The Virginia Supreme Court has ruled Fairfax County’s mass collection of vehicle license plate numbers does not violate legal privacy protections in a decision criticized by civil liberty advocates.
The Fairfax County Police Department won a lawsuit that challenged its use of automated license plate readers, which tracks times and locations of drivers. Because the court ruled the information the readers compile is not legally protected as personal, identifying information, Fairfax Police and other police departments in the commonwealth can continue to use them. Read More
The Virginia Supreme Court on Friday said it will not extend Governor Northam’s order barring eviction notices and proceedings as a newly implemented federal eviction moratorium takes effect.
Northam asked the court for an extension of the temporary eviction order in a letter on Thursday, saying more time is needed to better understand the federal order and for the General Assembly to pass legislation to further protect Virginians. Read More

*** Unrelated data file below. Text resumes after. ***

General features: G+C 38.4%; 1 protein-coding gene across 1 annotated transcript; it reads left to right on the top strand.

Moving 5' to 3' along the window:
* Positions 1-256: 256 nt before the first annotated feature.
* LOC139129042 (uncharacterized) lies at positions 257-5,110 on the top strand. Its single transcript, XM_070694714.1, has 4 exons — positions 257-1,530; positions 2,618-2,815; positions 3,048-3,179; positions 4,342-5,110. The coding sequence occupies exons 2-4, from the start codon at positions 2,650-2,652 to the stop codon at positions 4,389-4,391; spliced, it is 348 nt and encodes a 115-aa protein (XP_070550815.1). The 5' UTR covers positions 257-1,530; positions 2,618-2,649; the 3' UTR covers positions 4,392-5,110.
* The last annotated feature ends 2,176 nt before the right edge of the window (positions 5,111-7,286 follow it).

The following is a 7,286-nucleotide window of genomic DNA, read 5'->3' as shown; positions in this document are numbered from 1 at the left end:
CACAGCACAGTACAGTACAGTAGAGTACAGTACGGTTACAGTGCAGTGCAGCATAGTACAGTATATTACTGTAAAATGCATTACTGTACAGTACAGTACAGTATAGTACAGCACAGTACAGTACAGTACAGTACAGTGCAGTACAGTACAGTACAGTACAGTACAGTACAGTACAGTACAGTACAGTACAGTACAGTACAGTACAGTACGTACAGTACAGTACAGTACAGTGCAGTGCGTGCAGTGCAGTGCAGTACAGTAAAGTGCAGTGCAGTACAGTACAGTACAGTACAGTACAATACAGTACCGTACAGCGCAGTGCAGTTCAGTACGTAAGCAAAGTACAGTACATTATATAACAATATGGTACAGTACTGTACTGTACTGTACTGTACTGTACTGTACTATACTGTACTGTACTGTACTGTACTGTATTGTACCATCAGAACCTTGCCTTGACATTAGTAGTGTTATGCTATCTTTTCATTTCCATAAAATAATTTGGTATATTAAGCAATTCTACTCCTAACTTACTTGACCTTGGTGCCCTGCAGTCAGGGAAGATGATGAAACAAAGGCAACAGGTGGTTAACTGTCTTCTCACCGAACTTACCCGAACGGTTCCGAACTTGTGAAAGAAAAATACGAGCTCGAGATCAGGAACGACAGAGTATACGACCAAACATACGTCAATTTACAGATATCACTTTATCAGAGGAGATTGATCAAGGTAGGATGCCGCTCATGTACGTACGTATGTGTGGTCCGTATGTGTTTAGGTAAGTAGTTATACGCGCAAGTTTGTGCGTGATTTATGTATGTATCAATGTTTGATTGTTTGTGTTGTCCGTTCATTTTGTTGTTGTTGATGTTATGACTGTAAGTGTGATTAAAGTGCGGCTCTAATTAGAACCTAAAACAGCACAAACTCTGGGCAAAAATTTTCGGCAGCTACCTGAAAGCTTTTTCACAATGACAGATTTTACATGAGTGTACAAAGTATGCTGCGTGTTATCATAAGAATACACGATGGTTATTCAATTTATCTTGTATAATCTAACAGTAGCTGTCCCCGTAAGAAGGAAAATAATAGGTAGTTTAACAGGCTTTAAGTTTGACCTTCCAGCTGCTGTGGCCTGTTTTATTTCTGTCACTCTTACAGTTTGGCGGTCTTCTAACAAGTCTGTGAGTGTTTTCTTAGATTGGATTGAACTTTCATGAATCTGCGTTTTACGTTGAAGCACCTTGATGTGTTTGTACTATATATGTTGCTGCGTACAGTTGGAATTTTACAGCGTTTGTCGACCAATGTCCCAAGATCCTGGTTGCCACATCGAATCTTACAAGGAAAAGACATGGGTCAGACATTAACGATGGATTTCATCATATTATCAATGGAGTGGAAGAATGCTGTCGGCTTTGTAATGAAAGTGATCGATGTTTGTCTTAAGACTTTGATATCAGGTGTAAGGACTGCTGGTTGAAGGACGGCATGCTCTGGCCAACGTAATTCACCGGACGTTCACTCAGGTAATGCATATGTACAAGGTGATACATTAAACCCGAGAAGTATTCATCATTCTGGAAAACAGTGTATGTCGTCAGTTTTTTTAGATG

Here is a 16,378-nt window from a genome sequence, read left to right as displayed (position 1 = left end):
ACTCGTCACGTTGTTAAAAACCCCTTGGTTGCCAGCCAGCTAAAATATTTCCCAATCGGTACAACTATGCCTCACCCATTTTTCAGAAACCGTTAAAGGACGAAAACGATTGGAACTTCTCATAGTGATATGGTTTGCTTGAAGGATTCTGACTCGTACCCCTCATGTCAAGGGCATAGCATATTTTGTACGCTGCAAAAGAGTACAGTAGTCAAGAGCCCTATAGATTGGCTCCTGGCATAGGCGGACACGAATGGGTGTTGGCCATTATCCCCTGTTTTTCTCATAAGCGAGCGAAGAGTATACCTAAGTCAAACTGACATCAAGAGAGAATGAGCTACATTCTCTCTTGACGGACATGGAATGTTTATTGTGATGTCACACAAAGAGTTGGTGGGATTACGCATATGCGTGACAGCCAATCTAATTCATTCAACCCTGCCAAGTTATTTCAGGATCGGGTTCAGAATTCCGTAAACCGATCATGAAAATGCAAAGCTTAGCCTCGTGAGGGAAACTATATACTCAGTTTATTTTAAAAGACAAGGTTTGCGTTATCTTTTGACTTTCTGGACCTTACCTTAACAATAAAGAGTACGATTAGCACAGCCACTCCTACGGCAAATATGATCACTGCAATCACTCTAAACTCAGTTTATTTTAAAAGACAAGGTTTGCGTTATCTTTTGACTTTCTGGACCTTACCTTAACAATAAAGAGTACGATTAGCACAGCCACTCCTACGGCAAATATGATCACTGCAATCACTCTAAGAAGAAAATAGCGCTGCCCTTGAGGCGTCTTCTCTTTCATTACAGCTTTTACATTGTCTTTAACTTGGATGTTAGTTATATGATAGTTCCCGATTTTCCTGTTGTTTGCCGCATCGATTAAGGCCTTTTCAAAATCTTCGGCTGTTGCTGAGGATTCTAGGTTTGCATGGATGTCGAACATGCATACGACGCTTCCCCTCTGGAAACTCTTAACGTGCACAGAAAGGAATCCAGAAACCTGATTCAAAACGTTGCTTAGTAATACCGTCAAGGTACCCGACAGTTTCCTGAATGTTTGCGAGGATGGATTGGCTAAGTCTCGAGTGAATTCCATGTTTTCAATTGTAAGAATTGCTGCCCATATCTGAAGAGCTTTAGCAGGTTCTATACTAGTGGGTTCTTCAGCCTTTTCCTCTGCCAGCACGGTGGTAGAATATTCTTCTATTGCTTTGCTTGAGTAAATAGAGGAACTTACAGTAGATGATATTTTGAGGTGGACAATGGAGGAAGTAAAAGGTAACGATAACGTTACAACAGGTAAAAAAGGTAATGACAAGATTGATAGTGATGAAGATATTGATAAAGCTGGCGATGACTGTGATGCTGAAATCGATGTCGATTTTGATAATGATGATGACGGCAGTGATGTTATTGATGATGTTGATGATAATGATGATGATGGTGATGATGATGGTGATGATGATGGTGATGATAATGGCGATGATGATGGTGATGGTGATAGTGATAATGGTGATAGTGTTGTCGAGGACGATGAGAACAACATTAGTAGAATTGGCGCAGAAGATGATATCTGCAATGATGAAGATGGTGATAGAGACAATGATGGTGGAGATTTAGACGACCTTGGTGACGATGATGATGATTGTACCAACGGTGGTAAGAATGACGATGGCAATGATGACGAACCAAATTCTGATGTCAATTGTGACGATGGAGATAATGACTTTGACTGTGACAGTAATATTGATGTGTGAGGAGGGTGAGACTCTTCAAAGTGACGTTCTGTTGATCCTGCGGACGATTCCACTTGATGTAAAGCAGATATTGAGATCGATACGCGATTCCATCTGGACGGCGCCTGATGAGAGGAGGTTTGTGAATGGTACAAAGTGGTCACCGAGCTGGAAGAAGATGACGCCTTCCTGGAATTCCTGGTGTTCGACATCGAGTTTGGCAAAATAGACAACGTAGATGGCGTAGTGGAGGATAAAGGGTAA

Monuments dominate Virginia’s headlines this week.
On Wednesday, Portsmouth City began removing its controversial Confederate monument. Last week, an anonymous plaintiff petitioned the Virginia Supreme Court to order confederate statues removed by the city of Richmond to go back up. The Richmond Circuit Court has scheduled a trial for October 19 to begin determining whether Richmond’s Robert E. Lee statue can be removed. Read More